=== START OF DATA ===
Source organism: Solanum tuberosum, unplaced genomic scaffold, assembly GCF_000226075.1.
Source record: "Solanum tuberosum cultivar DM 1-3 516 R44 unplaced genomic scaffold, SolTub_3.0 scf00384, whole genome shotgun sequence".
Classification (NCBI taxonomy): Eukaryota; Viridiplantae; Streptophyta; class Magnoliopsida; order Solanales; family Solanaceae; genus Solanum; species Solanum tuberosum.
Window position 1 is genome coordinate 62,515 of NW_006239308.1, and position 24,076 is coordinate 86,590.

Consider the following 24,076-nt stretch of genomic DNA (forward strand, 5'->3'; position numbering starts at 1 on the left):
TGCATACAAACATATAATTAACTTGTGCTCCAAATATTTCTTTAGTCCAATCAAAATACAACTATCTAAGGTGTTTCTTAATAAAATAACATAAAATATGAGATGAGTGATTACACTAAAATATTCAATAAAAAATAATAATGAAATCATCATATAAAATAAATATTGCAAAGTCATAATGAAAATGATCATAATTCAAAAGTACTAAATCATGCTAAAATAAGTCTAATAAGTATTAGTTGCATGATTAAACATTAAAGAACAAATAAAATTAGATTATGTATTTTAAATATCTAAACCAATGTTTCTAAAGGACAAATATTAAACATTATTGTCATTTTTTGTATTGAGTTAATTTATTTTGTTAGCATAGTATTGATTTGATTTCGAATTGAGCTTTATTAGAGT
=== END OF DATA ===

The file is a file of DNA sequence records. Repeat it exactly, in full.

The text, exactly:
Source organism: Solanum tuberosum, unplaced genomic scaffold, assembly GCF_000226075.1.
Source record: "Solanum tuberosum cultivar DM 1-3 516 R44 unplaced genomic scaffold, SolTub_3.0 scf00384, whole genome shotgun sequence".
Classification (NCBI taxonomy): Eukaryota; Viridiplantae; Streptophyta; class Magnoliopsida; order Solanales; family Solanaceae; genus Solanum; species Solanum tuberosum.
Window position 1 is genome coordinate 62,515 of NW_006239308.1, and position 24,076 is coordinate 86,590.

Consider the following 24,076-nt stretch of genomic DNA (forward strand, 5'->3'; position numbering starts at 1 on the left):
TGCATACAAACATATAATTAACTTGTGCTCCAAATATTTCTTTAGTCCAATCAAAATACAACTATCTAAGGTGTTTCTTAATAAAATAACATAAAATATGAGATGAGTGATTACACTAAAATATTCAATAAAAAATAATAATGAAATCATCATATAAAATAAATATTGCAAAGTCATAATGAAAATGATCATAATTCAAAAGTACTAAATCATGCTAAAATAAGTCTAATAAGTATTAGTTGCATGATTAAACATTAAAGAACAAATAAAATTAGATTATGTATTTTAAATATCTAAACCAATGTTTCTAAAGGACAAATATTAAACATTATTGTCATTTTTTGTATTGAGTTAATTTATTTTGTTAGCATAGTATTGATTTGATTTCGAATTGAGCTTTATTAGAGT